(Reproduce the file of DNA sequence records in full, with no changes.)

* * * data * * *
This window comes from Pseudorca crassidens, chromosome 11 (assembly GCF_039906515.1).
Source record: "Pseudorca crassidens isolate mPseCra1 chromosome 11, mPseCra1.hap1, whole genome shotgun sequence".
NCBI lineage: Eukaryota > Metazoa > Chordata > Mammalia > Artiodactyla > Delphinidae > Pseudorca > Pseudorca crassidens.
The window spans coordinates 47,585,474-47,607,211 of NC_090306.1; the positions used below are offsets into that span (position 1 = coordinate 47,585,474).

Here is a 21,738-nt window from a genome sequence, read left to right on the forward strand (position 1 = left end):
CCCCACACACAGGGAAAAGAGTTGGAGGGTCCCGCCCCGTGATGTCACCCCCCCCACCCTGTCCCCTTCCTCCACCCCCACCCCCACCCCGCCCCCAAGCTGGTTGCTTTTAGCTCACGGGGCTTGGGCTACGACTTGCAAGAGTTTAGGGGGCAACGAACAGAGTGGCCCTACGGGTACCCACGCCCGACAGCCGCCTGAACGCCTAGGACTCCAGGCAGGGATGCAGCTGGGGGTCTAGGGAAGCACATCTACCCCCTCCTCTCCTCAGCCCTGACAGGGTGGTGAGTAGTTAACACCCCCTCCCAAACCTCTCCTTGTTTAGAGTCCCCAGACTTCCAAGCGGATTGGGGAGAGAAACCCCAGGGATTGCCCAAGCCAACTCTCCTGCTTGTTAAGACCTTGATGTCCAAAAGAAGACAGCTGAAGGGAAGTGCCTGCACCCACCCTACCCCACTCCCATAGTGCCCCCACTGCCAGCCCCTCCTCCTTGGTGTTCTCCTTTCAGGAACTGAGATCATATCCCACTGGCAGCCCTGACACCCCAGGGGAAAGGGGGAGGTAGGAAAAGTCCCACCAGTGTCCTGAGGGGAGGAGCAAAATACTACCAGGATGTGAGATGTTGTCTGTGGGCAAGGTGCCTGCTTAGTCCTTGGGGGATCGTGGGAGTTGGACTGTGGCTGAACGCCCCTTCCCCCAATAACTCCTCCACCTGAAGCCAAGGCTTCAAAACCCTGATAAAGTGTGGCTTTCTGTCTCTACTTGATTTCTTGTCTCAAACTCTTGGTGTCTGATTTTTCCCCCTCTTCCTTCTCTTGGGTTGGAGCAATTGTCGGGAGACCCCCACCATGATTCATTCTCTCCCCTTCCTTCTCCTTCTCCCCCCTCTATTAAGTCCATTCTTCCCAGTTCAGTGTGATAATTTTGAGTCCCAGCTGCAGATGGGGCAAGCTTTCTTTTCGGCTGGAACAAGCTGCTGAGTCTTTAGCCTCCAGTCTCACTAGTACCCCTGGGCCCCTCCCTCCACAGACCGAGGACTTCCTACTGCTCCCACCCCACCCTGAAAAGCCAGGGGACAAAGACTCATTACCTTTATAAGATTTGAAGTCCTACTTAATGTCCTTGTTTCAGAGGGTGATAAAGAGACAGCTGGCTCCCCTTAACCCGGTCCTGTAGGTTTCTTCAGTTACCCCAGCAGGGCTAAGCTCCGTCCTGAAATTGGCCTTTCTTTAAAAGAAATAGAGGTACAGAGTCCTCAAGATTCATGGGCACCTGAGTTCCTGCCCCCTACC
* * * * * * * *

This window comes from Pseudorca crassidens, chromosome 11 (assembly GCF_039906515.1).
Source record: "Pseudorca crassidens isolate mPseCra1 chromosome 11, mPseCra1.hap1, whole genome shotgun sequence".
NCBI lineage: Eukaryota > Metazoa > Chordata > Mammalia > Artiodactyla > Delphinidae > Pseudorca > Pseudorca crassidens.
The window spans coordinates 47,585,474-47,607,211 of NC_090306.1; the positions used below are offsets into that span (position 1 = coordinate 47,585,474).

Here is a 21,738-nt window from a genome sequence, read left to right on the forward strand (position 1 = left end):
CCCCACACACAGGGAAAAGAGTTGGAGGGTCCCGCCCCGTGATGTCACCCCCCCCACCCTGTCCCCTTCCTCCACCCCCACCCCCACCCCGCCCCCAAGCTGGTTGCTTTTAGCTCACGGGGCTTGGGCTACGACTTGCAAGAGTTTAGGGGGCAACGAACAGAGTGGCCCTACGGGTACCCACGCCCGACAGCCGCCTGAACGCCTAGGACTCCAGGCAGGGATGCAGCTGGGGGTCTAGGGAAGCACATCTACCCCCTCCTCTCCTCAGCCCTGACAGGGTGGTGAGTAGTTAACACCCCCTCCCAAACCTCTCCTTGTTTAGAGTCCCCAGACTTCCAAGCGGATTGGGGAGAGAAACCCCAGGGATTGCCCAAGCCAACTCTCCTGCTTGTTAAGACCTTGATGTCCAAAAGAAGACAGCTGAAGGGAAGTGCCTGCACCCACCCTACCCCACTCCCATAGTGCCCCCACTGCCAGCCCCTCCTCCTTGGTGTTCTCCTTTCAGGAACTGAGATCATATCCCACTGGCAGCCCTGACACCCCAGGGGAAAGGGGGAGGTAGGAAAAGTCCCACCAGTGTCCTGAGGGGAGGAGCAAAATACTACCAGGATGTGAGATGTTGTCTGTGGGCAAGGTGCCTGCTTAGTCCTTGGGGGATCGTGGGAGTTGGACTGTGGCTGAACGCCCCTTCCCCCAATAACTCCTCCACCTGAAGCCAAGGCTTCAAAACCCTGATAAAGTGTGGCTTTCTGTCTCTACTTGATTTCTTGTCTCAAACTCTTGGTGTCTGATTTTTCCCCCTCTTCCTTCTCTTGGGTTGGAGCAATTGTCGGGAGACCCCCACCATGATTCATTCTCTCCCCTTCCTTCTCCTTCTCCCCCCTCTATTAAGTCCATTCTTCCCAGTTCAGTGTGATAATTTTGAGTCCCAGCTGCAGATGGGGCAAGCTTTCTTTTCGGCTGGAACAAGCTGCTGAGTCTTTAGCCTCCAGTCTCACTAGTACCCCTGGGCCCCTCCCTCCACAGACCGAGGACTTCCTACTGCTCCCACCCCACCCTGAAAAGCCAGGGGACAAAGACTCATTACCTTTATAAGATTTGAAGTCCTACTTAATGTCCTTGTTTCAGAGGGTGATAAAGAGACAGCTGGCTCCCCTTAACCCGGTCCTGTAGGTTTCTTCAGTTACCCCAGCAGGGCTAAGCTCCGTCCTGAAATTGGCCTTTCTTTAAAAGAAATAGAGGTACAGAGTCCTCAAGATTCATGGGCACCTGAGTTCCTGCCCCCTACC